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M&T Mortgage Corp. v. Miller

August 17, 2007


The opinion of the court was delivered by: Go, United States Magistrate Judge


In this action removed from state court, third-party plaintiffs Cedric and Elizabeth Miller (collectively the "Millers" or "plaintiffs") assert claims for fraud, conspiracy to commit fraud and violations of the New York Deceptive Practices Act, N.Y. Gen. Bus. Law § 349.*fn1 The Millers move for sanctions against third-party defendants Better Homes Depot, Inc. ("Better Homes") and Eric Fessler ("Fessler") (collectively the "Better Homes defendants") for their purported spoliation of evidence. Specifically, plaintiffs seek an order precluding the Better Homes defendants from opposing the Millers' central factual allegations and directing that those factual allegations should "be taken to be established for the purposes of the action" pursuant to Rule 37(b) of the Federal Rules of Civil Procedure.


In their Third-Party Complaint, the Millers allege that the Better Homes defendants engaged in a pattern and practice of fraudulently inducing first-time, low-income, minority home buyers to purchase houses at inflated prices. Among the factual misrepresentations alleged to have been employed by these defendants are that: 1) the prospective buyer would be able to rent one or more legal units in the property; 2) Better Homes was offering the property to the purchaser at fair or market price; and 3) Better Homes would undertake necessary repairs to the property prior to closing.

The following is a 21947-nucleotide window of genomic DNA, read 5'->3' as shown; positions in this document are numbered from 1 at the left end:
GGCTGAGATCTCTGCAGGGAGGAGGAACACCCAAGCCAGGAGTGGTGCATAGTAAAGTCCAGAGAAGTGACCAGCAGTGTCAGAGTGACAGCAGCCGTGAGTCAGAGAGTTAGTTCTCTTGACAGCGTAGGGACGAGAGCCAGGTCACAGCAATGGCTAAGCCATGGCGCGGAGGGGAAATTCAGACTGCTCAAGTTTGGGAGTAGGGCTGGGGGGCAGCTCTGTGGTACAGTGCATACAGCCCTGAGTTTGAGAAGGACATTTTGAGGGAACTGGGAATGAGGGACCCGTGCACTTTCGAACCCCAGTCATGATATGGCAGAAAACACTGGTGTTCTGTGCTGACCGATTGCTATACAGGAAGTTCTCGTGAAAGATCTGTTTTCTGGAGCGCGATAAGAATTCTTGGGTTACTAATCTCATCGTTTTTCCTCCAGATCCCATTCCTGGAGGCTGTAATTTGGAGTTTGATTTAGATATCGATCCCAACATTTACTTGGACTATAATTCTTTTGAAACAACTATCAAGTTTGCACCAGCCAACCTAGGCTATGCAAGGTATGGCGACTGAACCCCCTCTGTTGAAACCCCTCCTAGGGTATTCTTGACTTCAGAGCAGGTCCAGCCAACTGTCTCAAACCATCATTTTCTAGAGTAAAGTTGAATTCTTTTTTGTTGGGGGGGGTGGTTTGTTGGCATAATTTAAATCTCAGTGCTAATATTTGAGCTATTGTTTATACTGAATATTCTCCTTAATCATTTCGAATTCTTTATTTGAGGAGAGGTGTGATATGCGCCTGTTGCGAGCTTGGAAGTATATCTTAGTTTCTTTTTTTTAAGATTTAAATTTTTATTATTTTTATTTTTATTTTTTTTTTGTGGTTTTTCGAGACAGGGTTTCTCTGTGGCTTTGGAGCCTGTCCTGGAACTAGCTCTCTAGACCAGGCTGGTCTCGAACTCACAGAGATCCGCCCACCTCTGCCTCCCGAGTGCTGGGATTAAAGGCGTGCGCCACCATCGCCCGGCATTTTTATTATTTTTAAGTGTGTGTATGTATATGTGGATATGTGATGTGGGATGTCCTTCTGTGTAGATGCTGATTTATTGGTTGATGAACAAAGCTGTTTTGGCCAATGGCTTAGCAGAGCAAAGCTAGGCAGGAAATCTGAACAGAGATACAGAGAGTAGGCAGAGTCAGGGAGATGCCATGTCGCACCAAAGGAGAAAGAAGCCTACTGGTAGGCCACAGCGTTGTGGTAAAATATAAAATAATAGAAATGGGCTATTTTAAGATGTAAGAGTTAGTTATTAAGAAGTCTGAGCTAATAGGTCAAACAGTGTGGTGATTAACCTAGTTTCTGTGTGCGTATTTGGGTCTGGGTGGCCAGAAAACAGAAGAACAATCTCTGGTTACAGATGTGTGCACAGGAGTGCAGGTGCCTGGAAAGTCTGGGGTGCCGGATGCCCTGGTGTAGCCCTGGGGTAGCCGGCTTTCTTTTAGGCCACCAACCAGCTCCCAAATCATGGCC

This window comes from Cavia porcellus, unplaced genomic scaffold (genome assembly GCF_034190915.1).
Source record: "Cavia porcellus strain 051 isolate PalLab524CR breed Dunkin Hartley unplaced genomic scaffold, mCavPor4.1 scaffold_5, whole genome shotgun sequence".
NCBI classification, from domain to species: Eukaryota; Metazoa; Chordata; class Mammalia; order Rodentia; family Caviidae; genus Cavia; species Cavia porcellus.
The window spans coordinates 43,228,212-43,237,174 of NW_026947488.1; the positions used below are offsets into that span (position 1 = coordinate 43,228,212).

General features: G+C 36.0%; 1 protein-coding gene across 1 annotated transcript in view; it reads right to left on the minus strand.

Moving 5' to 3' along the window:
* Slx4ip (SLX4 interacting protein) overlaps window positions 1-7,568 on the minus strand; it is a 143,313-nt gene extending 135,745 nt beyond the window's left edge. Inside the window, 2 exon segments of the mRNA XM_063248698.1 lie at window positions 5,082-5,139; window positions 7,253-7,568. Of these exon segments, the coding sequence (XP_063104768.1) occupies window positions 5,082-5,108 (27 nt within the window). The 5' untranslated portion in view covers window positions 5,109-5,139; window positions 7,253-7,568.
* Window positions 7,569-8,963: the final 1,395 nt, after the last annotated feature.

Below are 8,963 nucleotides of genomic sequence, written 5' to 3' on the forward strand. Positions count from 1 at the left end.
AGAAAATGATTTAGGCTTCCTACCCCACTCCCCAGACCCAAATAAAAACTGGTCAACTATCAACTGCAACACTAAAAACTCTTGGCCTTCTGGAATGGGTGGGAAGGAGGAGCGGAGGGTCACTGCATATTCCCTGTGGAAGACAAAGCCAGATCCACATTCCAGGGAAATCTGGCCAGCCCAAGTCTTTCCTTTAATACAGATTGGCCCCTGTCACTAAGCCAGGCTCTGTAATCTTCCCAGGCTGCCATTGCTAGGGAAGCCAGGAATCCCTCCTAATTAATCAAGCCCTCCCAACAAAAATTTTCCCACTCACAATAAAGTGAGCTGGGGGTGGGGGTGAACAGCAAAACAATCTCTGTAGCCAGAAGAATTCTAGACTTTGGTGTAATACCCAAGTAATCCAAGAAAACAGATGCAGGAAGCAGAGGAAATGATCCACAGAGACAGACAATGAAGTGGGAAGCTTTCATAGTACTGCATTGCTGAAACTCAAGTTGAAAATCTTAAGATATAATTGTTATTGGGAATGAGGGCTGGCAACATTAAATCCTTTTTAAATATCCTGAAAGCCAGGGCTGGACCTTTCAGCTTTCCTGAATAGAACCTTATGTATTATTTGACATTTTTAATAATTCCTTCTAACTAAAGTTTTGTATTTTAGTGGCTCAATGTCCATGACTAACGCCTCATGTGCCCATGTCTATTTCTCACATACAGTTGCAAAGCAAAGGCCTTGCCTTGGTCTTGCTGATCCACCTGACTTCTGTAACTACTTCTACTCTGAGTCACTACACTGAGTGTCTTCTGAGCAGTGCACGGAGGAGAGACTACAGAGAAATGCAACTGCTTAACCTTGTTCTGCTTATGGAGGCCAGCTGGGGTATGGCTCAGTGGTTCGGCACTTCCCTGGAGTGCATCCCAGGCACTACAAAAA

Specifically, the Millers allege that in December 1998, they contacted Better Homes to discuss the possibility of buying a house. See Answer and Amended Third Party Complaint ("Am. Compl.") (ct. doc. 38) at ¶ 35. The Millers expressed their concern to Glenn John, a Better Homes broker, that they could not afford to purchase a home. Id. at ¶ 36. To induce the Millers to buy a property at 1230 Troy Avenue, Brooklyn, New York, John told them that the purchase price was fair and reasonable, there was a rental unit on the property that would generate at least $1,200 per month, and all repairs would be completed before they moved in. Id. at ¶¶ 58, 60, 62. Although the Millers purchased the house for $219,000 on March 30, 1999, the current owner had purchased the house for $135,000 only six weeks earlier. Id. at ¶¶ 61, 98. In furtherance of the fraud, Better Homes obtained a fraudulent appraisal from third-party defendant CLA, Inc. valuing the property at the exact sale price of $219,000. Id. at ¶¶ 83-90.

In reality, the property was not a legal two-family dwelling with a legal rental unit. Id. at ¶¶ 59-60. Better Homes renovated the property by converting the two above-ground stories of the building into a single, duplex, residential unit and installing a separate residential unit in the previously unfinished basement. See Millers' Mem. in Support at 4 (ct. doc. 191-2). However, Better Homes neither filed the requisite applications and plans nor obtained the necessary permits or inspection sign-offs from the New York City Department of Buildings. See id. Although John told the Millers that extensive repairs would be completed before they moved in, Better Homes never made those repairs. Am. Compl. at ¶¶ 58, 71.

On or about June 29, 1999, Jules Polonetsky, Commissioner of the New York City Department of Consumer Affairs (the "DCA") commenced an enforcement action in the Supreme Court of the State of New York, New York County, against the Better Homes defendants for deceptive trade practices in the sale of residences. See Complaint, Polonetsky v. Better Homes Depot, Inc., Index No. 402602/99 ("Polonetsky Action") at ¶ 8 (attached as Exh. A to Millers' Reply Mem.) (ct. doc. 210-4). On or about August 10, 2000, the Polonetsky plaintiffs served the Better Homes defendants with a subpoena requiring the production of documents, including: